• Marco: Marco is the source of comic relief in the series and Jake's best friend. His signature morph is a gorilla. He is Latin-American, and he also coined the term "Animorphs". Marco often proposes the most direct solution to any problem, even if it involves sacrifice. He lives with his father, who is depressed about his mother's death, which happened in a boating accident. At first, he does not want to fight the Yeerks because he fears his father will not survive without him. He changes his mind when he finds out his mother is still alive, as the host body for Visser One, who is the leader of the Yeerk invasion. In the television adaptation, his morph is a wolf rather than Cassie.
  • Aximili-Esgarrouth-Isthill ("Ax"): Aximili-Esgarrouth-Isthill is an Andalite who is thought to be the only survivor of a bloody battle that took place in outer space. His ship has crash landed on Earth. He is the younger brother of Prince Elfangor-Sirinial-Shamtul, who gave the Animorphs their morphing ability and shortly thereafter, died. He considers Jake a prince and is a strong friend of Tobias. The human Animorphs call him 'Ax' for the sake of easily pronouncing his name.

Other main characters[edit]

  • Visser Three: Born as Esplin 9466 Primary and later promoted to Visser One, is the leader of the Yeerk forces on Earth and the primary antagonist of the series. He believed the planet was his inheritance from Edriss 562, whose status was then 'Visser One'. Sadistic and cruel, Three has a penchant for torture and almost totally possesses the body of a full-grown Andalite warrior, Alloran-Semitur-Corrass. Esplin 9466 is the only Yeerk which has an Andalite host. Therefore, Visser Three also has the Andalite's ability to change its shape. Throughout the series, Esplin-Visser shows his acquisition of exceptionally powerful forms from many different planets, into which Esplin 9466 morphs. He later is elevated to the status of Visser One.[10]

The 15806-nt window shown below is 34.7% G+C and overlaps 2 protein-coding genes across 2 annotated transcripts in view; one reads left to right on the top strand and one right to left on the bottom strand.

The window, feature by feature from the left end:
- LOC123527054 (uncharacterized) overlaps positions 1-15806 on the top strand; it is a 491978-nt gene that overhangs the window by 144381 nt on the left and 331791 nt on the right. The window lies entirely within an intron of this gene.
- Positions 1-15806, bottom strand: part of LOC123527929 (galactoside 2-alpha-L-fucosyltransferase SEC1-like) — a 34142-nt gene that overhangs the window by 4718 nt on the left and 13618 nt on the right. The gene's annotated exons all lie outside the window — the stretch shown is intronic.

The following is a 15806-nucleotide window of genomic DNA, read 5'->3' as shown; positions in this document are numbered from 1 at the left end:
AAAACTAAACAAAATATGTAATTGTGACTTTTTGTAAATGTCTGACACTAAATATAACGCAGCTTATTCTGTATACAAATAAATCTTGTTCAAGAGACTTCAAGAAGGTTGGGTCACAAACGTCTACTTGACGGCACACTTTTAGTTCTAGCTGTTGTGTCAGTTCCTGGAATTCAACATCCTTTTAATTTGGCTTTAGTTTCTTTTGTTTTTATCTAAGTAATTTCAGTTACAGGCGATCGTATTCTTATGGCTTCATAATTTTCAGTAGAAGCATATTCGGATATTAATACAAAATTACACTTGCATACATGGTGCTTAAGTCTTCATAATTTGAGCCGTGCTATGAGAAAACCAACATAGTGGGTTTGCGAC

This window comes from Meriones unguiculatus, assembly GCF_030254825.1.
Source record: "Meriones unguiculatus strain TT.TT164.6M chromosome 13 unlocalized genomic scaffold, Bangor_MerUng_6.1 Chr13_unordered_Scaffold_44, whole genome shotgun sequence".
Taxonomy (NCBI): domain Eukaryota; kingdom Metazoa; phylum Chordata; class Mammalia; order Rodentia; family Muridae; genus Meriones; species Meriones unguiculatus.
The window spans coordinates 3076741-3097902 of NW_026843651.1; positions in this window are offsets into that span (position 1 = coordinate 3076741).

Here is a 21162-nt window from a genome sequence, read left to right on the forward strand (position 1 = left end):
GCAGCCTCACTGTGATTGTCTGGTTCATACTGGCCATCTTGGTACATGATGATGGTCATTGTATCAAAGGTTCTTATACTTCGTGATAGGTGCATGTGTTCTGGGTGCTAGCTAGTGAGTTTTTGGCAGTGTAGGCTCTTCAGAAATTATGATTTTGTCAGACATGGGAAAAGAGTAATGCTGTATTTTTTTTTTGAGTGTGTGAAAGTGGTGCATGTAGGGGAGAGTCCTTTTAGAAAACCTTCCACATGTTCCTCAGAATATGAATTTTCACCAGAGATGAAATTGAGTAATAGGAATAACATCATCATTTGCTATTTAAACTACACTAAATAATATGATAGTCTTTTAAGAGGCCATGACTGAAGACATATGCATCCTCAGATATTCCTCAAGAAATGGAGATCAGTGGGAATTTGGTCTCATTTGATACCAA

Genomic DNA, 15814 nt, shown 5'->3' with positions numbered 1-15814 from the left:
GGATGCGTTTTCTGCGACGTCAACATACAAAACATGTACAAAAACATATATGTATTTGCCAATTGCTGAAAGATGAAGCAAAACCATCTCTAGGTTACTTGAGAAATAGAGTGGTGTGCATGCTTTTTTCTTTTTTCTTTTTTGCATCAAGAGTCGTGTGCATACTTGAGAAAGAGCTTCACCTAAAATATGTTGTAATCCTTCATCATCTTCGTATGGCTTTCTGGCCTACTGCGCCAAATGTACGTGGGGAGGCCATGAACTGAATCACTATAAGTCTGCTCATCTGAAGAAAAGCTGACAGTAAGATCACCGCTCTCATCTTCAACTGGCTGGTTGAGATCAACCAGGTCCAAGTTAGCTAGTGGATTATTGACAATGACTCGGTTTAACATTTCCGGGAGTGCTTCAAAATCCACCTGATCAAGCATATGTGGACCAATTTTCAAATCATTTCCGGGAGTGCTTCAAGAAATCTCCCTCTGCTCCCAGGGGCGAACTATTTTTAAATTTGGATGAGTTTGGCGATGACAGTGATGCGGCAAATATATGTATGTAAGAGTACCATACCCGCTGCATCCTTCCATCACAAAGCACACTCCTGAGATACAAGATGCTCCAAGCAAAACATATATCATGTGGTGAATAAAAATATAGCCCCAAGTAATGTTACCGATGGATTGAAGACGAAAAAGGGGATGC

• Ellimist: Seemingly all-powerful, a supernatural being which intermittently helps the Animorphs, including giving Tobias the ability to morph again. He acts to avoid direct involvement in the war to escape antagonizing Crayak, his evil counterpart, because that combat would cause galactic destruction. He subtly orchestrated many events which are key to the series. In The Ellimist Chronicles, it is revealed that Ellimist was once simply a member of an avian race, which by adaptive selection became a drastically different being.
  • Crayak: Ellimist's arch-enemy which seeks absolute control over all intelligent life. He develops a personal vendetta against Jake after Jake ruins his species of soldiers, the Howlers. Ellimist claimed that Crayak originated in another galaxy, from where a greater power drove him out; The Ellimist Chronicles details Crayak's early conflict with Ellimist prior to the evolution of both beings to acquire seemingly limitless power.

Secondary characters[edit]

  • Andalites: